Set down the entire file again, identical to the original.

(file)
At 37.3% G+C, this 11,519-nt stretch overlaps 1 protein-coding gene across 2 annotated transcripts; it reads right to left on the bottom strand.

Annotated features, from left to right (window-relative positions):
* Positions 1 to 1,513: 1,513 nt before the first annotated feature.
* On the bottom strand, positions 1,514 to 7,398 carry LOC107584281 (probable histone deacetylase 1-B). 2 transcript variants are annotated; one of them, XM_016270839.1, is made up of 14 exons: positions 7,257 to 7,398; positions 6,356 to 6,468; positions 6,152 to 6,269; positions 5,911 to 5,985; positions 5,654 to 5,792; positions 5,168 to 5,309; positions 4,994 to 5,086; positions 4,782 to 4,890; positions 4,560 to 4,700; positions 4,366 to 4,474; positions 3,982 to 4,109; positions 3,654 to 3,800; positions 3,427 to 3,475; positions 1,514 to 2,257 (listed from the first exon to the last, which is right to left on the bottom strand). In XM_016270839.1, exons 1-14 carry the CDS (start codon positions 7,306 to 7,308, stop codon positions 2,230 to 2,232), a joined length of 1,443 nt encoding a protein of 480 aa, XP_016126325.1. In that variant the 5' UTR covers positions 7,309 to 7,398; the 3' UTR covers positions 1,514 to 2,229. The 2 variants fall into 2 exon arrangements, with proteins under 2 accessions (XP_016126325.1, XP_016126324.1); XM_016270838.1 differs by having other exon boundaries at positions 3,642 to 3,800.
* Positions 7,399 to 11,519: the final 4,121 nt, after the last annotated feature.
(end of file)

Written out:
At 37.3% G+C, this 11,519-nt stretch overlaps 1 protein-coding gene across 2 annotated transcripts; it reads right to left on the bottom strand.

Annotated features, from left to right (window-relative positions):
* Positions 1 to 1,513: 1,513 nt before the first annotated feature.
* On the bottom strand, positions 1,514 to 7,398 carry LOC107584281 (probable histone deacetylase 1-B). 2 transcript variants are annotated; one of them, XM_016270839.1, is made up of 14 exons: positions 7,257 to 7,398; positions 6,356 to 6,468; positions 6,152 to 6,269; positions 5,911 to 5,985; positions 5,654 to 5,792; positions 5,168 to 5,309; positions 4,994 to 5,086; positions 4,782 to 4,890; positions 4,560 to 4,700; positions 4,366 to 4,474; positions 3,982 to 4,109; positions 3,654 to 3,800; positions 3,427 to 3,475; positions 1,514 to 2,257 (listed from the first exon to the last, which is right to left on the bottom strand). In XM_016270839.1, exons 1-14 carry the CDS (start codon positions 7,306 to 7,308, stop codon positions 2,230 to 2,232), a joined length of 1,443 nt encoding a protein of 480 aa, XP_016126325.1. In that variant the 5' UTR covers positions 7,309 to 7,398; the 3' UTR covers positions 1,514 to 2,229. The 2 variants fall into 2 exon arrangements, with proteins under 2 accessions (XP_016126325.1, XP_016126324.1); XM_016270838.1 differs by having other exon boundaries at positions 3,642 to 3,800.
* Positions 7,399 to 11,519: the final 4,121 nt, after the last annotated feature.